"I got caught leaning a couple times," Schneider said. "I was anticipating instead of reading. I expect to play Tuesday, but that's out of my hands. I want to be back in there."
The Sharks might not mind seeing him again.
"We felt Lou was playing great, to be honest with you," Sharks captain Joe Thornton said of Luongo. "We felt lucky we didn't have to play against him. When we shot tonight, we made it count, and it was big that we did."
Sharks goaltender Antti Niemi stopped 28 shots, earning his third win of the series. He's allowed just five goals in those three games, putting the Canucks on the brink of elimination.
Only three teams in NHL history have come back from a 3-0 to win a seven-game series, but the Sharks don't expect Vancouver to go quietly and know better than to get overconfident. The Sharks nearly blew a 3-0 lead two years ago in a semifinals series against the Detroit Red Wings. Detroit forced a Game 7, but the Sharks survived in a 3-2 win. That same year, Vancouver won its first three games against the Chicago Blackhawks in a first-round series that didn't end until the Canucks won Game 7 in double overtime.
"It's going to be the toughest game," Niemi said. "They're going to put out their best effort, so we got to be ready and we got to go to our next level."
Pavelski gave the Sharks a 2-0 lead with a goal in the first period and one in the second. He ignited memories of his playoff exploits earlier in his career. He had nine goals and eight assists in 15 postseason games in 2010 when the Sharks reached the Western Conference Finals against the Blackhawks. In one five-game stretch he had eight goals and five assists, scoring twice in three straight games. The next year, he had five goals and five assists in 18.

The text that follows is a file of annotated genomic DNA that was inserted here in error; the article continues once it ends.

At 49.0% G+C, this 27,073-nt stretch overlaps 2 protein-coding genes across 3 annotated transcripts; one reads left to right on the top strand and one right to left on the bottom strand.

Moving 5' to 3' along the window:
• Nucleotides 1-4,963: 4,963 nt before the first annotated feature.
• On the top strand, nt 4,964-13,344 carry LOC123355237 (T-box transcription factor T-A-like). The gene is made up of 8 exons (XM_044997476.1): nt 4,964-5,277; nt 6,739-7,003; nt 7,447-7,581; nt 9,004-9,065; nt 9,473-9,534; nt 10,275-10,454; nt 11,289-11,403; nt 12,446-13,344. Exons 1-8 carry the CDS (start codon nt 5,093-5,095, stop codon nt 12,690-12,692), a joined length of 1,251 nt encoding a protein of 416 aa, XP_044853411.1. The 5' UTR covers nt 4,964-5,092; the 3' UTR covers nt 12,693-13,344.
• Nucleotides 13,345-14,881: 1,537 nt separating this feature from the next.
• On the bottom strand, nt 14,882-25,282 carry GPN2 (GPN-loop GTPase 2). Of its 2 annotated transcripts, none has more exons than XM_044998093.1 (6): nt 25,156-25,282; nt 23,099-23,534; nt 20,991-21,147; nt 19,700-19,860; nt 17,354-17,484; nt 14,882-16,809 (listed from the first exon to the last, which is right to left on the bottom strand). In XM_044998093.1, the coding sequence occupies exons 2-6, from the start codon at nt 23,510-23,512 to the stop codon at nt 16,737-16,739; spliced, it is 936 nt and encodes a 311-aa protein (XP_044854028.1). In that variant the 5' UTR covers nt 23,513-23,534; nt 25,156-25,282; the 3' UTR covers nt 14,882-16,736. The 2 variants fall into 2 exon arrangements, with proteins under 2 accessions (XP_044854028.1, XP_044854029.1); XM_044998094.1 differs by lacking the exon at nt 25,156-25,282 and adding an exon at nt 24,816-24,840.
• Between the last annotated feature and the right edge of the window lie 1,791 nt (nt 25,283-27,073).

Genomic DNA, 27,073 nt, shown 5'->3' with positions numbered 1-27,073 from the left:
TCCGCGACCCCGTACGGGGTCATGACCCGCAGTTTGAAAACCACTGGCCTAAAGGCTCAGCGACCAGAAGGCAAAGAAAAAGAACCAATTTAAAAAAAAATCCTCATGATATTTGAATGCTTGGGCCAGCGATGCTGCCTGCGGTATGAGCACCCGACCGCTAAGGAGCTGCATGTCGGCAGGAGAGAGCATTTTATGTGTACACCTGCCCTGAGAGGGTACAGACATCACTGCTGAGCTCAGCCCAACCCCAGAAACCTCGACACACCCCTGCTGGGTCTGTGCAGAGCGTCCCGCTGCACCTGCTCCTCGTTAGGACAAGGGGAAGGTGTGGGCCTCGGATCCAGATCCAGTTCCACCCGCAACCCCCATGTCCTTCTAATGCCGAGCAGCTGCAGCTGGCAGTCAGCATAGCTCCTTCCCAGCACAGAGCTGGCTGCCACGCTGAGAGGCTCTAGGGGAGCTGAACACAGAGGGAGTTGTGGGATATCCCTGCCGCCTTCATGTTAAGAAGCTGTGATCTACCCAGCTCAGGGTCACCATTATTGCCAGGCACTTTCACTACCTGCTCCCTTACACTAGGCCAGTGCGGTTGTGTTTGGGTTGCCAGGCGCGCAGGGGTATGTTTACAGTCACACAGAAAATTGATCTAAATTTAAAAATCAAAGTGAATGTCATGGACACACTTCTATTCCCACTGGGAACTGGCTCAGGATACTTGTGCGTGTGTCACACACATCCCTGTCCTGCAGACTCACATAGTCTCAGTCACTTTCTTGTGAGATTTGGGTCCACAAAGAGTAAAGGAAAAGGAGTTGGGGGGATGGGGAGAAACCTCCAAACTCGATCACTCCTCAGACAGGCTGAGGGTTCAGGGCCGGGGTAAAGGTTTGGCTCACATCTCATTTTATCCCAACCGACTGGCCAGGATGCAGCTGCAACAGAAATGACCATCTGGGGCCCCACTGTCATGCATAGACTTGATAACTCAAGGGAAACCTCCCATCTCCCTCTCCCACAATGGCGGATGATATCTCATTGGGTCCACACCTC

Pavelski entered the playoffs this year with 20 goals and 21 assists in his postseason career, but went scoreless last year in five games against the St. Louis Blues. He already has two goals and four assists this year against the Canucks.
Pavelski, though, refused to look too far ahead.
"A lot of confidence, a lot of humbleness," he said of the Sharks. "We know how good a team they are. They've been in positions like these before. We know we're going to see their best game. We're going to bring that same kind of attitude, that desperate playoff hockey that we have to. It's another game. That's the bottom line. We have to try to get this fourth win."